1. in a simple format designed for consumers and legislators. Research into the specific competitiveness issues of concern to consumers would provide valuable direction for groups conducting industry competitiveness research. Individual companies within the retail petroleum industry have been reluctant to speak directly to the issue of gasoline pricing and competitiveness. 2. A regular comprehensive competitiveness evaluation. direct regulatory interventions may have an adverse effect on competitiveness. Public perception measurement. Develop cooperative industry research into marketing sector competitiveness issues. Ways in which this gap can be closed might include: • Ongoing third party evaluation of prices. as it does in the Canadian petroleum marketing sector. that where a healthy competitive climate exists. and the nature of competitiveness influences. A recurrent theme arising from this study’s conclusions is the likely gap that exists between the demonstrably high level of competition within this industry sector. Recommendations This study advances two recommendations to enhance the existing competitiveness in Canada’s petroleum marketing sector. This should be in the form of a quarterly summary of price trends and related measurements. Improve public understanding and awareness of competition in the petroleum marketing sector.This study proposes rather. This study might be used as the concept basis for a comprehensive annual update of price/margin trends and selected market competitiveness research. • • Would this enhance the competitiveness of this sector? It is felt that better public understanding of this industry’s record of competitiveness. petroleum marketing competitiveness. Industry and government have an opportunity to continue to work together in cooperative research similar to that which this study represents. possibly to the detriment of the consumer. would ultimately be reflected in carefully-considered public policy which serves to truly enhance. margins and competitiveness factors. and the converse image held in much of the public domain. This study alludes to several potential study initiatives which go well beyond the objective of public awareness and may assist both the public and private sector policy and strategic directions: MJ ERVIN & ASSOCIATES 80 . not inhibit. Organizations such as the Canadian Petroleum Products Institute and the Petroleum Communication Foundation would therefore have an expanded role to play in commissioning and regularly disseminating the results of these recommended initiatives.

using Canadian and foreign selected markets. Lack of understanding of this industry can lead to misguided policies which benefit neither the industry nor the consumer. MJ ERVIN & ASSOCIATES 81 . by industry. A better comprehension of the true issues and opportunities facing this industry would be an important step in the right direction towards stable and effective policy. Regulatory Intervention: Historical and theoretical research into government regulation of petroleum markets. and issues/opportunities facing such markets. the possible effect of underground storage tank legislation as a potential barrier to market exit and competitiveness inhibitor. Small Market Competitiveness: Detailed research into small market outlet economics and competitiveness. using Canadian and foreign selected markets. is vital if Canadians are to put in place the structures that truly meet their social and economic needs.• Price/Margin Modelling: Development and adoption of a standard price model and associated terminology by industry/government. Marketing Strategy Effectiveness: Research into price and non-price marketing strategies and their relative influence on consumer response. consumers. • • • • * * * Better understanding of this industry. and in particular. along the lines of the model used in this study. Taxation: An analysis of taxation levels on industry and consumer behavior and as a tool of policy and revenue. and regulators alike. using Canadian and foreign selected markets.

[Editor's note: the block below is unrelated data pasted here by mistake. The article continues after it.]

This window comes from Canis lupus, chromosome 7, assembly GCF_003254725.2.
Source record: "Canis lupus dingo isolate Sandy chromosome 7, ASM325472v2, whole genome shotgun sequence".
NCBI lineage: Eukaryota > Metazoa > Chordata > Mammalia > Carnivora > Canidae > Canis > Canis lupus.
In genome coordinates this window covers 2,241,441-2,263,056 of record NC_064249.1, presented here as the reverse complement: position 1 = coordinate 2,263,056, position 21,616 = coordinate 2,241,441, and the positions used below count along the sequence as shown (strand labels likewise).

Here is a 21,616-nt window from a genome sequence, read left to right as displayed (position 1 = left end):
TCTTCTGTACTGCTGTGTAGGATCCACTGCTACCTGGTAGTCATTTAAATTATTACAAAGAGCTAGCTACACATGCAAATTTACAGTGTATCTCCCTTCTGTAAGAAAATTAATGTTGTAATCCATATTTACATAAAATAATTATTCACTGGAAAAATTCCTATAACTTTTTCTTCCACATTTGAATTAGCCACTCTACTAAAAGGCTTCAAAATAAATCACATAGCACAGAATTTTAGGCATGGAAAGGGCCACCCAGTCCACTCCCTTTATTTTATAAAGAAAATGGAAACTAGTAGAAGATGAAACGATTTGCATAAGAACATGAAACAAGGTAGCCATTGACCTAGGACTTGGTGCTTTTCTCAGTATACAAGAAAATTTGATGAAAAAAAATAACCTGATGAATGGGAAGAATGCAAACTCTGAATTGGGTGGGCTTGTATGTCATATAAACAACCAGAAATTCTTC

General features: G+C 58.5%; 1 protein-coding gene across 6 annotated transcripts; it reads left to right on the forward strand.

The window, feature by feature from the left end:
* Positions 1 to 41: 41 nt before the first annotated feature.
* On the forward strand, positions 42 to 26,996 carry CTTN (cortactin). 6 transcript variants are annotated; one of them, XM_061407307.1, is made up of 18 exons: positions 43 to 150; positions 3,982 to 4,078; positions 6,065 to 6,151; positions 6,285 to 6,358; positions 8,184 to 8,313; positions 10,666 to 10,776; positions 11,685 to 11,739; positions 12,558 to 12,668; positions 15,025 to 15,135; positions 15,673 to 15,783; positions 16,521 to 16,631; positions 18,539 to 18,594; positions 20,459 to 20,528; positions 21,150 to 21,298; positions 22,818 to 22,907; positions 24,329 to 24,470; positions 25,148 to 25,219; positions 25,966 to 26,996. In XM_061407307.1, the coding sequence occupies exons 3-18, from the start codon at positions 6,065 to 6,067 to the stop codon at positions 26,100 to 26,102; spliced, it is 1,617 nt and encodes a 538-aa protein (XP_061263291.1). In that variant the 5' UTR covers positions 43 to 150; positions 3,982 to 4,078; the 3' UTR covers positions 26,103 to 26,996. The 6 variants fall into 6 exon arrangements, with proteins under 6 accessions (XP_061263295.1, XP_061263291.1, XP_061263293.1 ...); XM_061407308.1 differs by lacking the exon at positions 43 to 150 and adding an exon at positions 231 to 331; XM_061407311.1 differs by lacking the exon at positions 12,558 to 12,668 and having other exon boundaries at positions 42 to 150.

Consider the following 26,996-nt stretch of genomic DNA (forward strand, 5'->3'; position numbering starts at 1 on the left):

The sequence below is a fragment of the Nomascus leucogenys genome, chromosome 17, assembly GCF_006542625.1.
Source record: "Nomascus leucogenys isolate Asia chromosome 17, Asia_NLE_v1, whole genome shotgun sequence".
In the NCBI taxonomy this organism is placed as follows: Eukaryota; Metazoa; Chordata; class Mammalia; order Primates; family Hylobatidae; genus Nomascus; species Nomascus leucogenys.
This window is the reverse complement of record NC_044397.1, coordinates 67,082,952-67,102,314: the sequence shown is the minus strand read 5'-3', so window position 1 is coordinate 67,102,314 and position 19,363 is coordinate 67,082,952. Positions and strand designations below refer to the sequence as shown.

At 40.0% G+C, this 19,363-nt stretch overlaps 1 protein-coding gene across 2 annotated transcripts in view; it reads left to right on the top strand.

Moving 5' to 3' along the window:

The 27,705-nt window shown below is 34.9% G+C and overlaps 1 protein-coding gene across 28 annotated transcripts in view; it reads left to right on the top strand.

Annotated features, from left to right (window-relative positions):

Appendices MJ ERVIN & ASSOCIATES 82 .

the difference in pump price between a premium or mid-grade of gasoline vs. such as lessees. such as convenience goods. for example.the retail price of gasoline that would be displayed if all product taxes were removed.a federal tax on retail gasoline purchased by domestic (ie: motor vehicle) consumers. Usually expressed on a per-unit basis. Margin . Lessee .the difference which exists between net sales and the cost of merchandise sold and from which expenses are usually met or profit derived. such as a retail gasoline outlet. GST.a generic term referring to a retail outlet operator. in cents per litre.a petroleum marketer who is not involved in the refining of petroleum products. Excise Tax . Ex-tax Pump Price . Dealer .(for the purpose of this study) the cost. and commission dealers. There are several modes (see below) of dealer operation. and purchases petroleum products from the same supplier for resale at a pump price determined by the lessee. These product taxes include Excise tax. generally expressed in cents per litre. municipal tax levees.Canadian Petroleum Products Institute.. etc. Major Oil Company . car wash. and therefore purchases its supply of petroleum product from an outside source..a particular mode of retail petroleum operation where the outlet operator (dealer) leases the retail outlet from the product supplier.a service provided in addition to the basic retail petroleum sales operation. Integrated Oil Company .a petroleum marketer which is involved in both the upstream and downstream aspects of the oil industry. currently established at 10¢ per litre. and in some regions. The ex-tax pump price is exclusive of these taxes. safety and business issues. etc. health. Independent Petroleum Marketer . Marketer . service bays. and included in the retail pump price.the segment of the oil industry involved in the refining and/or marketing of petroleum products such as gasoline. independent dealers.a petroleum organization involved in both the refining and marketing of petroleum products which has marketing operations in most or all of Canada’s provinces. diesel. but inclusive of any corporate taxes on earnings.I Glossary of Terms Ancillary service .an organization who sells refined petroleum products to end-use consumers. lubricants. the regular unleaded pump price. of transporting petroleum product from the rack point to the final point of sale. such as a major oil company or regional refiner/marketer. Downstream . MJ ERVIN & ASSOCIATES 83 . an association of petroleum refiners and marketers. Grade Differential . CPPI . Distribution Costs . which serves as the voice of the petroleum products industry in Canada on environment. provincial pump tax.